Bond traders use butterfly trades to exploit changes in the yield curve, which is a plot of bond yields versus their maturity dates. The strategy calls for the trader to buy bonds of certain maturities and short -- borrow and sell -- those with other maturities. In normal times, yield to maturity -- the total returns divided by the bond price -- is higher for a bond with a more distant maturity date, which is when the bondholder receives the bond's face value and any remaining interest. However, the shape of the yield curve can change because of changes to interest rates, frequently because of economic or political events. Butterfly trades react to these changes with profits or losses.
Video of the Day
Butterfly trades are so named because of a vague resemblance between certain concentrations of bond holdings along the yield curve and parts of a butterfly. A "dumbbell" portfolio has a concentration of long- and short-maturity bonds while holding fewer bonds of intermediate maturity. The dumbbell forms the "wings" of the butterfly. A "bullet" portfolio is the opposite -- heavily weighted in intermediate-maturity bonds -- and the bullet forms the butterfly's "body." A trader enters a long butterfly trade by buying the wings and shorting the body.
Profits and losses from butterfly trades depend on how the yield curve changes shape over time and on whether the shape change is uniform throughout all maturities or affects certain maturities more than it does others -- in part due to the bonds' durations. The duration of a bond is, roughly speaking, its payback period. Higher yielding bonds have shorter durations because you receive more interest than you would with a low-yielding bond. A bond's duration decreases as its maturity date approaches, so short-term bonds have lower durations. A bond's "$duration" is the product of its price and its duration, expressed in dollar-years.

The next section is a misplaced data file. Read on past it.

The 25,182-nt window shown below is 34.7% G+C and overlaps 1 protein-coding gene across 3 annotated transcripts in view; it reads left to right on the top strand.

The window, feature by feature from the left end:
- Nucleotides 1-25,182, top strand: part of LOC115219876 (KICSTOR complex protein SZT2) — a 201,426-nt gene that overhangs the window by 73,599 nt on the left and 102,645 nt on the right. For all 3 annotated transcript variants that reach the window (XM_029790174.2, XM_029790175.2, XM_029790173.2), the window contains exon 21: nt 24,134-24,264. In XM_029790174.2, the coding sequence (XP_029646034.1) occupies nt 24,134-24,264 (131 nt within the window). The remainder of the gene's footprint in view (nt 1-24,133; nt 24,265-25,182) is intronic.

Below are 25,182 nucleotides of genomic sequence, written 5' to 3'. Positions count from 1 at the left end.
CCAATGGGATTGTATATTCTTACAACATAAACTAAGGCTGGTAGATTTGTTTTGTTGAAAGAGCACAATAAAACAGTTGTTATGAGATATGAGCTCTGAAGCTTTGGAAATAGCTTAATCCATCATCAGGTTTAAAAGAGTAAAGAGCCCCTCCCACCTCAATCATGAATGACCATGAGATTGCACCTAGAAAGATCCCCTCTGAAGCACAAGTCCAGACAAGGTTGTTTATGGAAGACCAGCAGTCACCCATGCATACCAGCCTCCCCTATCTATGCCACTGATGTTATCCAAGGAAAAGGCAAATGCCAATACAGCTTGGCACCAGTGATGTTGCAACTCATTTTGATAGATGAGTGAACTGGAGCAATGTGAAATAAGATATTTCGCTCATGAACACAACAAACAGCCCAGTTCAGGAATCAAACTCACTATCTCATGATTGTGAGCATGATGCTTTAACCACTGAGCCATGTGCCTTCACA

A bond trader can calculate her portfolio's $duration at any time. Butterfly fixed-income trades often involve the simultaneous buying and shorting of bonds of different maturities, such that net change to the portfolio's $duration is zero. The profit potential of such trades rests in part on the portfolio's "convexity," which is the U-shaped relationship you get when you plot bond prices against their yields. For example, imagine two bonds having the same duration and yield, and that interest rates suddenly change. The price of the bond with greater convexity will be less affected by interest rate changes than will the less convex bond. A butterfly strategy can exploit this difference, because intermediate-term bonds are less convex than are either long-term or short-term bonds.
In a simple example of a butterfly trade, a bond trader might load up on bonds with maturities of four and eight years -- the butterfly's wings -- and short the six-year bonds, which constitute the butterfly's body. Furthermore, the trader buys and shorts bonds such that the portfolio's total $duration doesn't change because of the trades. A characteristic of this strategy is that the wings are more convex than the body. The trade requires no upfront cash, since the proceeds from the shorted bonds offset the cost of the purchased bonds. If the long-term bond yields drop, the yield curve "flattens" -- the yield difference between long-term and short-term bonds decreases -- the butterfly trade will score a profit because the bond prices of the more-convex wings will increase more than those of the less-convex body.
Many variations on the butterfly exist, allowing traders to profit from a steepening, flattening or unchanging yield curve. Each strategy also carries its own risks, but generally, if the yield curve defies a butterfly trader's expectations, losses will result. Traders can partially hedge their butterfly trade risks with other, offsetting trades.